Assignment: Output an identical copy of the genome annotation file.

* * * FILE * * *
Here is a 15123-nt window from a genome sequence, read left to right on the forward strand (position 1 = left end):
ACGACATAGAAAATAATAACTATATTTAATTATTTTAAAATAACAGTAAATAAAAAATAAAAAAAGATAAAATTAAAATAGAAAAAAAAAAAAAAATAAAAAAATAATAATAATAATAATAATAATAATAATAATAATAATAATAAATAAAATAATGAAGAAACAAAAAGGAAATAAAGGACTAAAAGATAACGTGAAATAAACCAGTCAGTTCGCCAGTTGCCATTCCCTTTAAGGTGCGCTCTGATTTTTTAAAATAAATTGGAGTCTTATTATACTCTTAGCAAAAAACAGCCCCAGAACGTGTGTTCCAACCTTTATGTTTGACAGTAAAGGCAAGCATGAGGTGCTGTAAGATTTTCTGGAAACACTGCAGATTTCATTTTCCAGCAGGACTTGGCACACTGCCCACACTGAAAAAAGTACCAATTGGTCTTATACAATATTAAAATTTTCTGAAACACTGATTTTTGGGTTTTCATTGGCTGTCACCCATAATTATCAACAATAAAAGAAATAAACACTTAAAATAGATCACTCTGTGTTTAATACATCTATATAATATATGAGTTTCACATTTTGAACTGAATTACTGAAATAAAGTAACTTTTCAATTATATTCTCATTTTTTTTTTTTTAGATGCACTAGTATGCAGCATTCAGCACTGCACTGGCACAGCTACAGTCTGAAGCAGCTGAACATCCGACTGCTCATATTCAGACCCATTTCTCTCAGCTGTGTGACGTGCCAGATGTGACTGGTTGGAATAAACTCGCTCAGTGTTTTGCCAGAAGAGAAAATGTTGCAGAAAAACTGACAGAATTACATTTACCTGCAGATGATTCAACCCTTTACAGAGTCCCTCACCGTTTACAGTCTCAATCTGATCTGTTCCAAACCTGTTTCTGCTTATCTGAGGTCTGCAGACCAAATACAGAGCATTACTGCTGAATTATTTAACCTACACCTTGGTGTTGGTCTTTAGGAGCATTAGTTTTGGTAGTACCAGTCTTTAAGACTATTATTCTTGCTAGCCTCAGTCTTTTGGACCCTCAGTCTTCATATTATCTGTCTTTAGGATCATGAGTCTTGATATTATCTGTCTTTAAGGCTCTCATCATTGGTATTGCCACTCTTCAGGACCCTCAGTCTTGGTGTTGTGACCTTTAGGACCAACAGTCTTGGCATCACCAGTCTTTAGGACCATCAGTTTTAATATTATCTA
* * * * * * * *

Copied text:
Here is a 15123-nt window from a genome sequence, read left to right on the forward strand (position 1 = left end):
ACGACATAGAAAATAATAACTATATTTAATTATTTTAAAATAACAGTAAATAAAAAATAAAAAAAGATAAAATTAAAATAGAAAAAAAAAAAAAAATAAAAAAATAATAATAATAATAATAATAATAATAATAATAATAATAATAAATAAAATAATGAAGAAACAAAAAGGAAATAAAGGACTAAAAGATAACGTGAAATAAACCAGTCAGTTCGCCAGTTGCCATTCCCTTTAAGGTGCGCTCTGATTTTTTAAAATAAATTGGAGTCTTATTATACTCTTAGCAAAAAACAGCCCCAGAACGTGTGTTCCAACCTTTATGTTTGACAGTAAAGGCAAGCATGAGGTGCTGTAAGATTTTCTGGAAACACTGCAGATTTCATTTTCCAGCAGGACTTGGCACACTGCCCACACTGAAAAAAGTACCAATTGGTCTTATACAATATTAAAATTTTCTGAAACACTGATTTTTGGGTTTTCATTGGCTGTCACCCATAATTATCAACAATAAAAGAAATAAACACTTAAAATAGATCACTCTGTGTTTAATACATCTATATAATATATGAGTTTCACATTTTGAACTGAATTACTGAAATAAAGTAACTTTTCAATTATATTCTCATTTTTTTTTTTTTAGATGCACTAGTATGCAGCATTCAGCACTGCACTGGCACAGCTACAGTCTGAAGCAGCTGAACATCCGACTGCTCATATTCAGACCCATTTCTCTCAGCTGTGTGACGTGCCAGATGTGACTGGTTGGAATAAACTCGCTCAGTGTTTTGCCAGAAGAGAAAATGTTGCAGAAAAACTGACAGAATTACATTTACCTGCAGATGATTCAACCCTTTACAGAGTCCCTCACCGTTTACAGTCTCAATCTGATCTGTTCCAAACCTGTTTCTGCTTATCTGAGGTCTGCAGACCAAATACAGAGCATTACTGCTGAATTATTTAACCTACACCTTGGTGTTGGTCTTTAGGAGCATTAGTTTTGGTAGTACCAGTCTTTAAGACTATTATTCTTGCTAGCCTCAGTCTTTTGGACCCTCAGTCTTCATATTATCTGTCTTTAGGATCATGAGTCTTGATATTATCTGTCTTTAAGGCTCTCATCATTGGTATTGCCACTCTTCAGGACCCTCAGTCTTGGTGTTGTGACCTTTAGGACCAACAGTCTTGGCATCACCAGTCTTTAGGACCATCAGTTTTAATATTATCTA